Schüth suspects that the milling process creates hot spots in the reactor, as well as short-lived defects in the iron catalyst that activate nitrogen, as well as fleeting hot spots that may help to push the reaction forwards. “If we understand what makes the catalyst active under milling conditions, maybe there are other ways of creating these defects in a deliberate manner without the milling, and thus create a more active catalyst,” he says.

Schüth’s synthesis is similar to two other recently reported methods. Last year, Jong-Beom Baek at Ulsan National Institute of Science and Technology unveiled a two-step mechanochemical ammonia synthesis with a much higher yield (Nat. Nanotechnol. 2020, DOI: 10.1038/s41565-020-00809-9).

The process involves milling iron powder with nitrogen to form nitrogenated iron particles. Then, hydrogen is passed over these particles to generate ammonia. At 2 atmospheres of pressure and 45 °C, the output gas stream contains 82.5% ammonia by volume, and the residual iron powder could be reused. “They get good conversion, it’s a very good piece of work,” Schüth says.

Baek says his team has recently pushed the reaction’s ammonia yield above 90%, scaled up the process 60-fold to a 15 liter vessel, and improved the catalyst with the help of a promoter. They are now trying to adapt the stepwise method so it offers continuous ammonia production, akin to Schüth’s approach. “This is the way to go,” Baek says. “For commercialization, we have to develop a continuous process.”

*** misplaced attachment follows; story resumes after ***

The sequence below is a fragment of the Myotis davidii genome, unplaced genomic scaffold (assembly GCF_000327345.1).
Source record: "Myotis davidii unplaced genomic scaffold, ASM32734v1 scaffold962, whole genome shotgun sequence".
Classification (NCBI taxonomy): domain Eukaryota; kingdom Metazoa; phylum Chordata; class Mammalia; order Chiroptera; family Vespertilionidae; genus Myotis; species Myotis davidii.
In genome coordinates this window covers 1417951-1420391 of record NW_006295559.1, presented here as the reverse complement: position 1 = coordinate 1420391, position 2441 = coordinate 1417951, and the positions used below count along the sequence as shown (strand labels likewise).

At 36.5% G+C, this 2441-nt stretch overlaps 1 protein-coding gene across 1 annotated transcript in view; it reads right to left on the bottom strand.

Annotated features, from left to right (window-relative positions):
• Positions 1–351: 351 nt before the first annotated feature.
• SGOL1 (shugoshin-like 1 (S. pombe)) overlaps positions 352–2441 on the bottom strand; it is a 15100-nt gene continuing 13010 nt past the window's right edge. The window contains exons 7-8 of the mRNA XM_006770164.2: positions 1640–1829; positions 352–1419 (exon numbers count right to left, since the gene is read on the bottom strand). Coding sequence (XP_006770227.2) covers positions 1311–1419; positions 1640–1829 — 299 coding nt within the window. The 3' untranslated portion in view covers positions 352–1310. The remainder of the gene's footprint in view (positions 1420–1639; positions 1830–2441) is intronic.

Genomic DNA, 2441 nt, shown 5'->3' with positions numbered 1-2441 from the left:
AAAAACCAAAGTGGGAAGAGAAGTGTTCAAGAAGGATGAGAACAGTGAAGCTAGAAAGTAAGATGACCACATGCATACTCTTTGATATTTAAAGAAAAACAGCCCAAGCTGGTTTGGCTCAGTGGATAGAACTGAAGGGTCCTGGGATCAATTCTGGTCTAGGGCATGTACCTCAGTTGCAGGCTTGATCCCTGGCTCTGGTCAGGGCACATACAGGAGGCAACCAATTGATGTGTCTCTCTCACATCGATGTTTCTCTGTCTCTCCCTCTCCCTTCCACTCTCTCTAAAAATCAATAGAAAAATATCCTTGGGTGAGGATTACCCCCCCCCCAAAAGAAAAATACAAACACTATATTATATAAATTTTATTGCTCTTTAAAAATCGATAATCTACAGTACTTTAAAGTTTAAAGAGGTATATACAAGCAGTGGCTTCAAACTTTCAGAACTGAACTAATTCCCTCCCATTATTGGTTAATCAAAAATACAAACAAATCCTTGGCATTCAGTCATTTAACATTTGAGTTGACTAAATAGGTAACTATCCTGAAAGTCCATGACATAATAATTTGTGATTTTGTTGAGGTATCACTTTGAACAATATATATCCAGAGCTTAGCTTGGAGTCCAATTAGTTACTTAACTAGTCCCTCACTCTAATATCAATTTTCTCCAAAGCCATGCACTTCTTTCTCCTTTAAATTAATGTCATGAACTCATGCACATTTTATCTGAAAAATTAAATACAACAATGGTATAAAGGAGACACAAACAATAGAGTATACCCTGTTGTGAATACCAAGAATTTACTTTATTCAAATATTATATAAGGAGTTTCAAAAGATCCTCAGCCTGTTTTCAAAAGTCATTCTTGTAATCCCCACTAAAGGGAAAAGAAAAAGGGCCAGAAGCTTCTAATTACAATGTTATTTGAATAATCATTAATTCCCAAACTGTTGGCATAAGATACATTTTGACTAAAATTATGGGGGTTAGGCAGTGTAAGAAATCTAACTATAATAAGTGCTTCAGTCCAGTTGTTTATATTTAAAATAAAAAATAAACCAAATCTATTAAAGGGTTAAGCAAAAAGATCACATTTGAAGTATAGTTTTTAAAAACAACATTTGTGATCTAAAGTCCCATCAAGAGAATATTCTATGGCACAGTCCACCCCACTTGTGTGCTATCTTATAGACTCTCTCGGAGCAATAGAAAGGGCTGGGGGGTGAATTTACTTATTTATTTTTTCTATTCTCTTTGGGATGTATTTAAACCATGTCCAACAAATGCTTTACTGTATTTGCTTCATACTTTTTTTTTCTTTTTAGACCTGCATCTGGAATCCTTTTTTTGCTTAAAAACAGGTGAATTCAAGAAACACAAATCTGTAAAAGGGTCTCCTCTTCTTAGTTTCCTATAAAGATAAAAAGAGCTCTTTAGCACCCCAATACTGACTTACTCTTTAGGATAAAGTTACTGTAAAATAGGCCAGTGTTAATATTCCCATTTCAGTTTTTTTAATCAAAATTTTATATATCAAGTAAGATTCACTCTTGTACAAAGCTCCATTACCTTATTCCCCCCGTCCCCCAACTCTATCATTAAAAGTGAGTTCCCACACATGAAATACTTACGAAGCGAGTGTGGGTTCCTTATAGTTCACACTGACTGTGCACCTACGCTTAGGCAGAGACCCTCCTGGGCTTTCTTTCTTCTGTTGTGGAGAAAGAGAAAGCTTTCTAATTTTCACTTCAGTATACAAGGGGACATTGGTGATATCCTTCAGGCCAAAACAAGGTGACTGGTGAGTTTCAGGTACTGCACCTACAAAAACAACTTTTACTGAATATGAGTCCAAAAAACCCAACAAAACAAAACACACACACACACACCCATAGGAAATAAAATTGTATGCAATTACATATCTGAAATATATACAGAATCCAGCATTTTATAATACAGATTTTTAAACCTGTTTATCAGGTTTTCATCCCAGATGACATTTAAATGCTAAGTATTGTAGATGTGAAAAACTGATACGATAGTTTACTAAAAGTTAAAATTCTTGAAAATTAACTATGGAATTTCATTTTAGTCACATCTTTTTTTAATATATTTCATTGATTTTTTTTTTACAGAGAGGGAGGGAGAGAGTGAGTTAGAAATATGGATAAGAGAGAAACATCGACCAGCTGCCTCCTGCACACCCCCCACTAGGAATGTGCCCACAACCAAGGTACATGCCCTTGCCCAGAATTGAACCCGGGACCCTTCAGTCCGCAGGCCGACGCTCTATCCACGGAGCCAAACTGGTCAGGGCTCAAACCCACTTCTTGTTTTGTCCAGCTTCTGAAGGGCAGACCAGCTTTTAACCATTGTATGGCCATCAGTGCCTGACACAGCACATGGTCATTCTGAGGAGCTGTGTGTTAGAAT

Ammonia production currently happens at enormous centralized sites, but Baek suggests that a smaller-scale mechanochemical approach could underpin a more distributed system that makes ammonia closer to the point of use, reducing transportation costs.

Baek also hopes that the process could be teamed with green hydrogen production, made by electrolyzing water with renewable electricity. After converting hydrogen into liquid ammonia—which is much easier to transport over long distances—the hydrogen could then be regenerated where it is needed. “The most critical hurdle in the hydrogen economy is transportation and storage. So if we can produce ammonia in this way, we can boost the hydrogen economy,” Baek says.

Meanwhile, Sievers has made ammonia with the help of titanium powder, which transforms into a titanium nitride catalyst during milling. This also worked at low temperature and pressure, although the ammonia was only released many hours after milling had ceased (ACS Energy Lett. 2020, DOI: 10.1021/acsenergylett.0c01895).

Sievers is skeptical that ball milling will ever be a direct competitor to existing ammonia plants. “I don’t see how Haber-Bosch, as a major industrial process, will be replaced,” he says. But he agrees that mechanochemistry could be useful for making ammonia in remote locations, using renewable or even mechanical energy. For example, his team has calculated, based on the energy demands of the reaction, that an industrial ball mill powered by 200 solar panels could produce enough ammonia to fertilize 10hectares of farmland.

“If you want to make fertilizers in a more distributed way, I think that this technology is really interesting,” Sievers says. “In its most crude form, you could even get mechanical energy from a windmill, a river, or a donkey.”